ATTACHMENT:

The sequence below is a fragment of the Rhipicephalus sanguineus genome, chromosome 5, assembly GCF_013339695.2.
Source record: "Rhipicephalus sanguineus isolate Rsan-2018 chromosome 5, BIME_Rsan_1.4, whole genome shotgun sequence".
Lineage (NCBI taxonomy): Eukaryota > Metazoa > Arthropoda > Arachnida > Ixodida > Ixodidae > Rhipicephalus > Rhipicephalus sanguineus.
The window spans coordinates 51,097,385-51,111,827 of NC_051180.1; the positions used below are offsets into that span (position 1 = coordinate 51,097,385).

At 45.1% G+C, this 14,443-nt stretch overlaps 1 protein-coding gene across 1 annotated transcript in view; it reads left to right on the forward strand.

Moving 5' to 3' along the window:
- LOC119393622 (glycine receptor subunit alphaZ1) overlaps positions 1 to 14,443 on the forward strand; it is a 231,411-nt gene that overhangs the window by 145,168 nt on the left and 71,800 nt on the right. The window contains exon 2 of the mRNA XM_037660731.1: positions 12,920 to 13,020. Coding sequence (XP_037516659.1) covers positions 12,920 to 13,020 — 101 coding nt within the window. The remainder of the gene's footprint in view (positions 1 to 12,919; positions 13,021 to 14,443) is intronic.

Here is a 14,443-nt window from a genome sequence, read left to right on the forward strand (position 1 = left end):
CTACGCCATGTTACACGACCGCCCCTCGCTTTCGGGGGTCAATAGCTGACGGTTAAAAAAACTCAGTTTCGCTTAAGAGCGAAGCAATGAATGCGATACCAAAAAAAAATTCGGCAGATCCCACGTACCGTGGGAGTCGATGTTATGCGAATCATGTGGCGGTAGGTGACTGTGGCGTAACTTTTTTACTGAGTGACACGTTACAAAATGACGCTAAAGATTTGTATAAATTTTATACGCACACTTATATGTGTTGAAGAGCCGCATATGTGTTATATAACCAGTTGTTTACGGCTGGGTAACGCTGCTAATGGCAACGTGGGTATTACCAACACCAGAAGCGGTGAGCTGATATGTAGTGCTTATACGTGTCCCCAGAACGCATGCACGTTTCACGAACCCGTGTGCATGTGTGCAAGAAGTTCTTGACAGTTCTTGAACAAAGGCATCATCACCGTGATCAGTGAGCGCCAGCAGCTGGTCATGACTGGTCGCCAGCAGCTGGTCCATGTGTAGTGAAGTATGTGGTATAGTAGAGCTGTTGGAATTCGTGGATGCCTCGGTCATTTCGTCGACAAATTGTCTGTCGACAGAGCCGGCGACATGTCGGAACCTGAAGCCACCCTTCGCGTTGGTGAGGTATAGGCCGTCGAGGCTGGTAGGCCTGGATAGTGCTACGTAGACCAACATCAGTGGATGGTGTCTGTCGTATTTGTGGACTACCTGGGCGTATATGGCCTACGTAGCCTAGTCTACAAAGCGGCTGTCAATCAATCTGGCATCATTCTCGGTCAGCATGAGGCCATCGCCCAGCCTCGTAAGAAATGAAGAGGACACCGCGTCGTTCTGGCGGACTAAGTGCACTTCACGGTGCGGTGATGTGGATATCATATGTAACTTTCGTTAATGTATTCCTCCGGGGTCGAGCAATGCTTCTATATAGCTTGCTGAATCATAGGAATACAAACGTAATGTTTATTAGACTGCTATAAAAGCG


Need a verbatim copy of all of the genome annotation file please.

The sequence below is a fragment of the Rhipicephalus sanguineus genome, chromosome 5, assembly GCF_013339695.2.
Source record: "Rhipicephalus sanguineus isolate Rsan-2018 chromosome 5, BIME_Rsan_1.4, whole genome shotgun sequence".
Lineage (NCBI taxonomy): Eukaryota > Metazoa > Arthropoda > Arachnida > Ixodida > Ixodidae > Rhipicephalus > Rhipicephalus sanguineus.
The window spans coordinates 51,097,385-51,111,827 of NC_051180.1; the positions used below are offsets into that span (position 1 = coordinate 51,097,385).

At 45.1% G+C, this 14,443-nt stretch overlaps 1 protein-coding gene across 1 annotated transcript in view; it reads left to right on the forward strand.

Moving 5' to 3' along the window:
- LOC119393622 (glycine receptor subunit alphaZ1) overlaps positions 1 to 14,443 on the forward strand; it is a 231,411-nt gene that overhangs the window by 145,168 nt on the left and 71,800 nt on the right. The window contains exon 2 of the mRNA XM_037660731.1: positions 12,920 to 13,020. Coding sequence (XP_037516659.1) covers positions 12,920 to 13,020 — 101 coding nt within the window. The remainder of the gene's footprint in view (positions 1 to 12,919; positions 13,021 to 14,443) is intronic.

Here is a 14,443-nt window from a genome sequence, read left to right on the forward strand (position 1 = left end):
CTACGCCATGTTACACGACCGCCCCTCGCTTTCGGGGGTCAATAGCTGACGGTTAAAAAAACTCAGTTTCGCTTAAGAGCGAAGCAATGAATGCGATACCAAAAAAAAATTCGGCAGATCCCACGTACCGTGGGAGTCGATGTTATGCGAATCATGTGGCGGTAGGTGACTGTGGCGTAACTTTTTTACTGAGTGACACGTTACAAAATGACGCTAAAGATTTGTATAAATTTTATACGCACACTTATATGTGTTGAAGAGCCGCATATGTGTTATATAACCAGTTGTTTACGGCTGGGTAACGCTGCTAATGGCAACGTGGGTATTACCAACACCAGAAGCGGTGAGCTGATATGTAGTGCTTATACGTGTCCCCAGAACGCATGCACGTTTCACGAACCCGTGTGCATGTGTGCAAGAAGTTCTTGACAGTTCTTGAACAAAGGCATCATCACCGTGATCAGTGAGCGCCAGCAGCTGGTCATGACTGGTCGCCAGCAGCTGGTCCATGTGTAGTGAAGTATGTGGTATAGTAGAGCTGTTGGAATTCGTGGATGCCTCGGTCATTTCGTCGACAAATTGTCTGTCGACAGAGCCGGCGACATGTCGGAACCTGAAGCCACCCTTCGCGTTGGTGAGGTATAGGCCGTCGAGGCTGGTAGGCCTGGATAGTGCTACGTAGACCAACATCAGTGGATGGTGTCTGTCGTATTTGTGGACTACCTGGGCGTATATGGCCTACGTAGCCTAGTCTACAAAGCGGCTGTCAATCAATCTGGCATCATTCTCGGTCAGCATGAGGCCATCGCCCAGCCTCGTAAGAAATGAAGAGGACACCGCGTCGTTCTGGCGGACTAAGTGCACTTCACGGTGCGGTGATGTGGATATCATATGTAACTTTCGTTAATGTATTCCTCCGGGGTCGAGCAATGCTTCTATATAGCTTGCTGAATCATAGGAATACAAACGTAATGTTTATTAGACTGCTATAAAAGCG